I do believe that sometimes there is something special about a project. Not necessarily that it comes out perfect, just that the process is effortless. This has been more than the case with my Hourglass Sweater.
The combination of lovely yarn, a need for something simple and a nice straight forward pattern came together just right to make this sweater pour off the needles. I am still in shock at how quickly it all happened, even in the midst of holiday knitting! And with a week off for the Thanksgiving holiday, I had a nice new sweater for what is quickly becoming one of my favorite holidays of the year. :-)
From the beginning, the colors (blues, purples, yellows and browns) reminded me of sunset in the southwest deserts so it was a nice surprise when we were able to sneak away from the turkey for a few moments at sunset for a quick photo shoot.
As for details, I knit the main body on 7 needles in Brooks Farm Solana (s45) that I picked up at Stitches West earlier this year. The yarn is rich, smooth and so soft to knit. It's a superwash wool but other than that there is no specific wool type mentioned on the ball band. It is very merino-like so that wouldn't surprise me. I just hope it ends up wearing a little better than some merinos do. When I first did a Ravelry search the yardage used for my size (34) was all over the place. Because there was pretty much no way I could get more, I decided to be proactive and conserve the yarn by knitting the hems in something else.
Through some knit-group consultation, I ended up using a complementary shade of Mission Falls 1824 in Curry. I also decided to knit the hems using a smaller needles size (5) and allow the hem color so show during the turning row. In total, I probably used close to 860 yards of the Solana and about 60ish yards of the Mission Falls, so there was clearly enough Solana. And while it would have been really satisfying to use almost all of the Solana, I'm glad I didn't have to sweat it. That would have really messed with the whole 'effortlessness' of this project!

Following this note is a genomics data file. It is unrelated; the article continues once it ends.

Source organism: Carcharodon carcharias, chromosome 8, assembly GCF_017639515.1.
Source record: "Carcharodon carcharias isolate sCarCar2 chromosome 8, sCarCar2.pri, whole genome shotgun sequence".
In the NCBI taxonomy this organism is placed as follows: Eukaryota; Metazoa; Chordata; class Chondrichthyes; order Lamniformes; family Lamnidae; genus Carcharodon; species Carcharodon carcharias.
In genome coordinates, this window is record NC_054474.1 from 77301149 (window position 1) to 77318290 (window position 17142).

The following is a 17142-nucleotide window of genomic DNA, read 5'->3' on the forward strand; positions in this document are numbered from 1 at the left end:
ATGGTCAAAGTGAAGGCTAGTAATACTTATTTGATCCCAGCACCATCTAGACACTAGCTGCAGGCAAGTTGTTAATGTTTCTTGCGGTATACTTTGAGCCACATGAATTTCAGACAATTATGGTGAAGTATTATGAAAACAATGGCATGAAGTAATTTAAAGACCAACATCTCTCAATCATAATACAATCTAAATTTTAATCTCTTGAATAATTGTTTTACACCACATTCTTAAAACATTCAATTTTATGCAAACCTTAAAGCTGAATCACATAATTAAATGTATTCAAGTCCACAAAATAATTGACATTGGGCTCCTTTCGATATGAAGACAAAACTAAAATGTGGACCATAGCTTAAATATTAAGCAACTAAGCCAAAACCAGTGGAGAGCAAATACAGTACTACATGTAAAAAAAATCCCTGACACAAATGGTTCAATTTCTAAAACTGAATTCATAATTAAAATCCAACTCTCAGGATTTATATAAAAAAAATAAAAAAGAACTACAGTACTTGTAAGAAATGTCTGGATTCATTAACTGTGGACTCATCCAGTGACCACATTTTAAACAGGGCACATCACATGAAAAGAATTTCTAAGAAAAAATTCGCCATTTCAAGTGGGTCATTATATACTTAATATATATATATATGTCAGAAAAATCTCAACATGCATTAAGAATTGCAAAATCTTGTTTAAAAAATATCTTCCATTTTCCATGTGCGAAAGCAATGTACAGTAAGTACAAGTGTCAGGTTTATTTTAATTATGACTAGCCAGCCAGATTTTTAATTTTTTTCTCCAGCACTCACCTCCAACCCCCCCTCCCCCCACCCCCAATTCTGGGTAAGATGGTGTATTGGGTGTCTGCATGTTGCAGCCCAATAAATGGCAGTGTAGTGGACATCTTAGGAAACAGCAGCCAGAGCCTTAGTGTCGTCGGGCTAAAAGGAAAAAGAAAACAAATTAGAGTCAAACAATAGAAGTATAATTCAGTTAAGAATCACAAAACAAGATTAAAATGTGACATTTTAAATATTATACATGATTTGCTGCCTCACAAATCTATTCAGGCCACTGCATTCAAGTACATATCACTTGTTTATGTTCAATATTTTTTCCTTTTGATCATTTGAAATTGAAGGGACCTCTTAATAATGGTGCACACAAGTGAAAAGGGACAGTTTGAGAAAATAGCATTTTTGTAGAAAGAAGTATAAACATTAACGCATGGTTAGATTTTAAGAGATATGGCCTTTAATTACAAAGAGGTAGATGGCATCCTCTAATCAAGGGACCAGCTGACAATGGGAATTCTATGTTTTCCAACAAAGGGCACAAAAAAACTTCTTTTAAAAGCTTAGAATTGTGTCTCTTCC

I didn't make many modifications to the pattern. I did regauge my stitch count a bit to account for the growth of the yarn after washing. (Thank you little swatch!). I also lengthened the sleeves by about an inch and a half or so and added an additional increase round towards the top of my sleeves. And although I am long-wasted, I didn't want this to be a tunic, so I left the body length alone this time.
This was the first time I knit a sweater in the round from the bottom up and while I was initially skeptical about the ease of the joining process, I decided this is a really great way to make a sweater. For me and the way my brain works, I liked doing the pieces and then once it's all together, zooming through the rapidly decreasing yoke. It was everything I like about pieced sweaters and sweaters knit in the round, but without the things I don't like. Plus I got a chance to practice my kitchener!
As for finishing, the sweater didn't require much blocking and I don't think I used one pin in the process. However, now that it is on, it does pull the stitches around my upper arms open just a bit, so I do plan on blocking that portion of the sweater next time it needs a wash. The unfortunately thing about this project is that because I can wear this sweater next to my skin, it will need much more frequent washings that most of my handknits.
All in all, I give this one a big thumbs up!